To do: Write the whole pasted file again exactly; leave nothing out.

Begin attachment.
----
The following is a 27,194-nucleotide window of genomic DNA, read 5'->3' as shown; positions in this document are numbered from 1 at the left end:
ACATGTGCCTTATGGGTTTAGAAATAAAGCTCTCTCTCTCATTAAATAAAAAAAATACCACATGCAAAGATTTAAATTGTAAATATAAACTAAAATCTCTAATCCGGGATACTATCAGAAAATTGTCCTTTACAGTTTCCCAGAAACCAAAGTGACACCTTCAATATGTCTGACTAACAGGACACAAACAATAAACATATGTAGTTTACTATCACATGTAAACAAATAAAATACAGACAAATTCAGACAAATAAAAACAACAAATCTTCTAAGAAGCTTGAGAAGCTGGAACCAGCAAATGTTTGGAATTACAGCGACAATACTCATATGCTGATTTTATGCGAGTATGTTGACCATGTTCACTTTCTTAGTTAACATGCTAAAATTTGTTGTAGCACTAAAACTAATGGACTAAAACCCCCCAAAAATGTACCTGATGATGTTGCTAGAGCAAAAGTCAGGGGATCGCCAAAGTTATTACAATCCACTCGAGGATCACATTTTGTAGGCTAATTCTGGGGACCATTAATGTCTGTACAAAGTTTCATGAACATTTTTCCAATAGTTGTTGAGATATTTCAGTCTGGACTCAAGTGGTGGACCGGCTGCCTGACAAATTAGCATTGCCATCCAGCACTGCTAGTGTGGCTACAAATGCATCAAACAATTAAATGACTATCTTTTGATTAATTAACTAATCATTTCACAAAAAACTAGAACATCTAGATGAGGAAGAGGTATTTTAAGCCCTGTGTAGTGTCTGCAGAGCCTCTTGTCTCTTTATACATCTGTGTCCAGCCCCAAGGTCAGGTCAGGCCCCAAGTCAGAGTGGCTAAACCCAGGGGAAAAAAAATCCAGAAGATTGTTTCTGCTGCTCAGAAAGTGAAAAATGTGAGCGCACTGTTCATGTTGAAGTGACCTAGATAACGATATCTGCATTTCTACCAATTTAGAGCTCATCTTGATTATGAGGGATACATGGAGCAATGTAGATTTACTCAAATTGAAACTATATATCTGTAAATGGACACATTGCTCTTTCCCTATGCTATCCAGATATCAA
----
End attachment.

The following is a 27,194-nucleotide window of genomic DNA, read 5'->3' as shown; positions in this document are numbered from 1 at the left end:
ACATGTGCCTTATGGGTTTAGAAATAAAGCTCTCTCTCTCATTAAATAAAAAAAATACCACATGCAAAGATTTAAATTGTAAATATAAACTAAAATCTCTAATCCGGGATACTATCAGAAAATTGTCCTTTACAGTTTCCCAGAAACCAAAGTGACACCTTCAATATGTCTGACTAACAGGACACAAACAATAAACATATGTAGTTTACTATCACATGTAAACAAATAAAATACAGACAAATTCAGACAAATAAAAACAACAAATCTTCTAAGAAGCTTGAGAAGCTGGAACCAGCAAATGTTTGGAATTACAGCGACAATACTCATATGCTGATTTTATGCGAGTATGTTGACCATGTTCACTTTCTTAGTTAACATGCTAAAATTTGTTGTAGCACTAAAACTAATGGACTAAAACCCCCCAAAAATGTACCTGATGATGTTGCTAGAGCAAAAGTCAGGGGATCGCCAAAGTTATTACAATCCACTCGAGGATCACATTTTGTAGGCTAATTCTGGGGACCATTAATGTCTGTACAAAGTTTCATGAACATTTTTCCAATAGTTGTTGAGATATTTCAGTCTGGACTCAAGTGGTGGACCGGCTGCCTGACAAATTAGCATTGCCATCCAGCACTGCTAGTGTGGCTACAAATGCATCAAACAATTAAATGACTATCTTTTGATTAATTAACTAATCATTTCACAAAAAACTAGAACATCTAGATGAGGAAGAGGTATTTTAAGCCCTGTGTAGTGTCTGCAGAGCCTCTTGTCTCTTTATACATCTGTGTCCAGCCCCAAGGTCAGGTCAGGCCCCAAGTCAGAGTGGCTAAACCCAGGGGAAAAAAAATCCAGAAGATTGTTTCTGCTGCTCAGAAAGTGAAAAATGTGAGCGCACTGTTCATGTTGAAGTGACCTAGATAACGATATCTGCATTTCTACCAATTTAGAGCTCATCTTGATTATGAGGGATACATGGAGCAATGTAGATTTACTCAAATTGAAACTATATATCTGTAAATGGACACATTGCTCTTTCCCTATGCTATCCAGATATCAA